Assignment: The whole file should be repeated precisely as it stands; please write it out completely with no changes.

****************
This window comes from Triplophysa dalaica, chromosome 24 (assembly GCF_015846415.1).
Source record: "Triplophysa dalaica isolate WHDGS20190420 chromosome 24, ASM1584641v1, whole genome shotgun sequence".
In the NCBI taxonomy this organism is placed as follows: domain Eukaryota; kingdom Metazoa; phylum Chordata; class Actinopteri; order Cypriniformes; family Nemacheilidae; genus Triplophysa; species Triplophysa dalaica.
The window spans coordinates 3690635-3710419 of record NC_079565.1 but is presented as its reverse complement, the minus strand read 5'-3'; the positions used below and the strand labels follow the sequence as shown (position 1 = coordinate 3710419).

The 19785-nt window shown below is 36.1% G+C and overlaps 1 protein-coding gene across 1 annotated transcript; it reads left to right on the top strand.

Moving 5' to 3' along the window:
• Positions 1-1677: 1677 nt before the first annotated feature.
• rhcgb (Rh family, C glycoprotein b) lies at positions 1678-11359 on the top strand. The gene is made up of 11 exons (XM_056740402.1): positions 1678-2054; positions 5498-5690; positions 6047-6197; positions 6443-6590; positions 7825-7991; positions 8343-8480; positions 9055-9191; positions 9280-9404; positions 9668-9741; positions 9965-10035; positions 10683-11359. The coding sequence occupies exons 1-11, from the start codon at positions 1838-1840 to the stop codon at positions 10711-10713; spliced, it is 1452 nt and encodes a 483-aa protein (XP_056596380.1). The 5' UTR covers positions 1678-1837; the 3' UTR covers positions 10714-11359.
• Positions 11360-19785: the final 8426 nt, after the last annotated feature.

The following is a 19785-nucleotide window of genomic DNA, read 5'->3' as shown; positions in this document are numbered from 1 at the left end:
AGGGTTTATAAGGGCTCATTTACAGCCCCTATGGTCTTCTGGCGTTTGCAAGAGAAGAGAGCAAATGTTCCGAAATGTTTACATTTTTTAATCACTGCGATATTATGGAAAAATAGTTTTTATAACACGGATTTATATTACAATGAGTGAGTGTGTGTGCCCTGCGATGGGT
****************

This window comes from Triplophysa dalaica, chromosome 24 (assembly GCF_015846415.1).
Source record: "Triplophysa dalaica isolate WHDGS20190420 chromosome 24, ASM1584641v1, whole genome shotgun sequence".
In the NCBI taxonomy this organism is placed as follows: domain Eukaryota; kingdom Metazoa; phylum Chordata; class Actinopteri; order Cypriniformes; family Nemacheilidae; genus Triplophysa; species Triplophysa dalaica.
The window spans coordinates 3690635-3710419 of record NC_079565.1 but is presented as its reverse complement, the minus strand read 5'-3'; the positions used below and the strand labels follow the sequence as shown (position 1 = coordinate 3710419).

The 19785-nt window shown below is 36.1% G+C and overlaps 1 protein-coding gene across 1 annotated transcript; it reads left to right on the top strand.

Moving 5' to 3' along the window:
• Positions 1-1677: 1677 nt before the first annotated feature.
• rhcgb (Rh family, C glycoprotein b) lies at positions 1678-11359 on the top strand. The gene is made up of 11 exons (XM_056740402.1): positions 1678-2054; positions 5498-5690; positions 6047-6197; positions 6443-6590; positions 7825-7991; positions 8343-8480; positions 9055-9191; positions 9280-9404; positions 9668-9741; positions 9965-10035; positions 10683-11359. The coding sequence occupies exons 1-11, from the start codon at positions 1838-1840 to the stop codon at positions 10711-10713; spliced, it is 1452 nt and encodes a 483-aa protein (XP_056596380.1). The 5' UTR covers positions 1678-1837; the 3' UTR covers positions 10714-11359.
• Positions 11360-19785: the final 8426 nt, after the last annotated feature.

The following is a 19785-nucleotide window of genomic DNA, read 5'->3' as shown; positions in this document are numbered from 1 at the left end:
AGGGTTTATAAGGGCTCATTTACAGCCCCTATGGTCTTCTGGCGTTTGCAAGAGAAGAGAGCAAATGTTCCGAAATGTTTACATTTTTTAATCACTGCGATATTATGGAAAAATAGTTTTTATAACACGGATTTATATTACAATGAGTGAGTGTGTGTGCCCTGCGATGGGT